Ag students benefit from brassica crop

Ag students benefit from brassica crop

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Students Madison Hourigan, Amelia Murray and Thomas Eason with Teresa Standing, Gilgandra High School agriculture teacher, and Martin Murray, AMPS Commercial agronomist, Armatree. Photo. Gabrielle Johnston.

Students Madison Hourigan, Amelia Murray and Thomas Eason with Teresa Standing, Gilgandra High School agriculture teacher, and Martin Murray, AMPS Commercial agronomist, Armatree. Photo. Gabrielle Johnston.

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Gilgandra High ag students have a brassica grazing crop project going.

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In Central West NSW at Gilgandra there's a "brilliant" Bouncer forage brassica crop, which is creating a talking-point around town especially after years of drought.

It's not just any crop, but the result of a partnership involving the rural community and the school.

In a joint venture industry, farmers and the Gilgandra High School have teamed-up to produce the crop. The idea is to provide agriculture students with the opportunity for greater hands-on practical education in the paddock combined with some basic data collection.

The crop is growing on a 10-hectare paddock with the land being provided for the trial by local farmers Greg and Dianne Peart, "Calginda".

Gilgandra High School agriculture teacher Teresa Standing said when COVID-19 hit local community member Nathan Whiteman and agronomist Martin Murray, AMPS Commercial Armatree, kept the project going. The men spent numerous hours working at the site, donated seed was organised and the loan of spray equipment.

"Times have been fairly tough for everyone in the agriculture sector, so I'm really appreciative of Corteva and Pasture Genetics for lending us the spray rig and donating the seed to make this happen," said Mr Murray.

"I think it is really great to be able to support not just the school kids, but also to support the local community. I just really want to see the school benefit from it," said Mr Murray.

He said Bouncer Brassica was not a widely grown crop in the district, but some farmers were seeing the benefits.

"Bouncer forage brassica is very similar to a canola," said Mr Murray.

"It provides a lot of bulk, really good high-quality feed.

"It's probably suited a bit better to sheep than cattle.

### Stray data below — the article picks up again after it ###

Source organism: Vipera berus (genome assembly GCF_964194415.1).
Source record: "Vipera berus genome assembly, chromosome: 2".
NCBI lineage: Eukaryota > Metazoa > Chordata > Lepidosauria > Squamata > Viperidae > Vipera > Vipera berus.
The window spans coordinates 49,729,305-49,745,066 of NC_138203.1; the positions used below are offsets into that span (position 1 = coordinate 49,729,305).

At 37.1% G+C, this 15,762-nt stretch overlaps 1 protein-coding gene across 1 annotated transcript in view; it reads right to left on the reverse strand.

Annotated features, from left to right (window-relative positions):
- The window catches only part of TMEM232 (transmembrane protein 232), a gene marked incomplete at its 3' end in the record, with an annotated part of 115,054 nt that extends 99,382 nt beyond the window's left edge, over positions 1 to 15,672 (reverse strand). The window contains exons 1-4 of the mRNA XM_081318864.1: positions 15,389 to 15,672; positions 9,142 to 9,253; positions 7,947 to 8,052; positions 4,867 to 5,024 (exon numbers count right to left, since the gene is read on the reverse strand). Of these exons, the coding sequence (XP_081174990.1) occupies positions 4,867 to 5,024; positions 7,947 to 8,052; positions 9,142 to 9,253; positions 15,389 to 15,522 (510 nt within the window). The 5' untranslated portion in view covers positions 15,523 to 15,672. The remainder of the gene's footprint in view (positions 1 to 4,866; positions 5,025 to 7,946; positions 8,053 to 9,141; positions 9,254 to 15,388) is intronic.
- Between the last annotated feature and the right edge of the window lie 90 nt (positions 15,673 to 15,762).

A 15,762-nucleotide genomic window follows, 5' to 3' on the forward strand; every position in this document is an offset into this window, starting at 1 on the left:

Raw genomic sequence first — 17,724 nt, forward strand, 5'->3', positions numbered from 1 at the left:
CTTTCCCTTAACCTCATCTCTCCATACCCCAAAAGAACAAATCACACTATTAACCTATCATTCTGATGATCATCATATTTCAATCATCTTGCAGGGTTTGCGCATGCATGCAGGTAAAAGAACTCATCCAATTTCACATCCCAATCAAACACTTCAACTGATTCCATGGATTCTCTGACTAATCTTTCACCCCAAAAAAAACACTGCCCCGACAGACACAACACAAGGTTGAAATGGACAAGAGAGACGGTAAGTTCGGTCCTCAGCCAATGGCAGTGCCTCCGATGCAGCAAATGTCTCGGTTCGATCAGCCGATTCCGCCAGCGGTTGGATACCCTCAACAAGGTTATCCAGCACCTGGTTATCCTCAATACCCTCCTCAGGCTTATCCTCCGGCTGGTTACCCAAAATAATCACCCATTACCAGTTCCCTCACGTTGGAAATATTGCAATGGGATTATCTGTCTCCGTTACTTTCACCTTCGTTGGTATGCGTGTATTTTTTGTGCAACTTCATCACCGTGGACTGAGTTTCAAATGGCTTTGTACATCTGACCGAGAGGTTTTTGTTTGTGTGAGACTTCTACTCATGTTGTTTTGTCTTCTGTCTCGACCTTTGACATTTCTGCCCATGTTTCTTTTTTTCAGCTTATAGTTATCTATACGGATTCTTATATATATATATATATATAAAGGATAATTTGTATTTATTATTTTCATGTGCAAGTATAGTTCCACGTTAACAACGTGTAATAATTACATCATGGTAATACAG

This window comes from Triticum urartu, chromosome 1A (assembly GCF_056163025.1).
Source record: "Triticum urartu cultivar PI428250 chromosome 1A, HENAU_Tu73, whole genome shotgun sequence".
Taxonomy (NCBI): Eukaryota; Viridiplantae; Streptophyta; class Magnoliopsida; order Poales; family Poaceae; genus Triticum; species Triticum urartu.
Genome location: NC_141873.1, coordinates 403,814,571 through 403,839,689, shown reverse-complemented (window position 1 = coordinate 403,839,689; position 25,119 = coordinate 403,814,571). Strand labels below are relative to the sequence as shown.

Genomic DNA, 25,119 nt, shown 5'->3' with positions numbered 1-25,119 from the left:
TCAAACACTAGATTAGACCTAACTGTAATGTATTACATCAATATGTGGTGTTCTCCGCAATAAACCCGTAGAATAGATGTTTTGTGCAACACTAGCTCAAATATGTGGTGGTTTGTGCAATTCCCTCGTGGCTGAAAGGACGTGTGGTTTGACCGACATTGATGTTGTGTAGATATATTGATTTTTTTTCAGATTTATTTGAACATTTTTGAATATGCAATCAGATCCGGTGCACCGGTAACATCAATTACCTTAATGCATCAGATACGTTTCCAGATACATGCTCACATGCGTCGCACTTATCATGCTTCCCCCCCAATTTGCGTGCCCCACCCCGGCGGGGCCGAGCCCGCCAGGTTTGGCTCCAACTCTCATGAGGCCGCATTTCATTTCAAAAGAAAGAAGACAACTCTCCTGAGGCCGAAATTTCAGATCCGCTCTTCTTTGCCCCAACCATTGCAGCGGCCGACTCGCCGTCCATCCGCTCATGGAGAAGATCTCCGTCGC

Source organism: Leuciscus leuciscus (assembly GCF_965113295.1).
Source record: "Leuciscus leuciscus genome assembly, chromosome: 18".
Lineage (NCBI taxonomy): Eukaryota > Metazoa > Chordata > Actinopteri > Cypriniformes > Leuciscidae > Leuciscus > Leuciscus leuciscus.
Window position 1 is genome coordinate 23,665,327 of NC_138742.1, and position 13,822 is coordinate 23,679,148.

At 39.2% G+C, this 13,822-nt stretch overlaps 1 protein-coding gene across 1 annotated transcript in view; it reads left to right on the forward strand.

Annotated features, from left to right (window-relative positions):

"There's a bit of it grown locally traditionally, but there probably hasn't been a lot.

"It is becoming a bit more popular particularly on places that grow oats each year as it's another option to break up the rotation and change things up a bit," Mr Murray said.

He said the school's crop had enjoyed a good start with rain, and was exceeding expectations.

"It's going brilliantly," he said.

"Given the amount of rain it's had recently it's doing quite well and it is really meeting and exceeding expectations.

"I've heard a few comments from people saying that Bouncer forage brassica looks pretty good."

Mrs Standing said while, the project is not being run as a trial in the conventional sense students will be learning about gathering agricultural data and the benefits of this when it comes to determining crop selection.

The school's Merino sheep have only just gone onto the crop and Mrs Standing said students would be taking regular measurements of the crop to determine recovery after grazing.

Students will also be measuring individual sheep to see how effective the crop is regards the weight gain of individual sheep. Ultimately they will determine the varieties effectiveness as a fodder feed crop.

"This trial would not have been possible without such widespread community support,"

Our students are already benefiting so much from this project. - Teresa Standing

"Our students are already benefiting so much from this project.

"The connection to industry and practical hands-on learning is so valuable to our school," Mrs Standing said.

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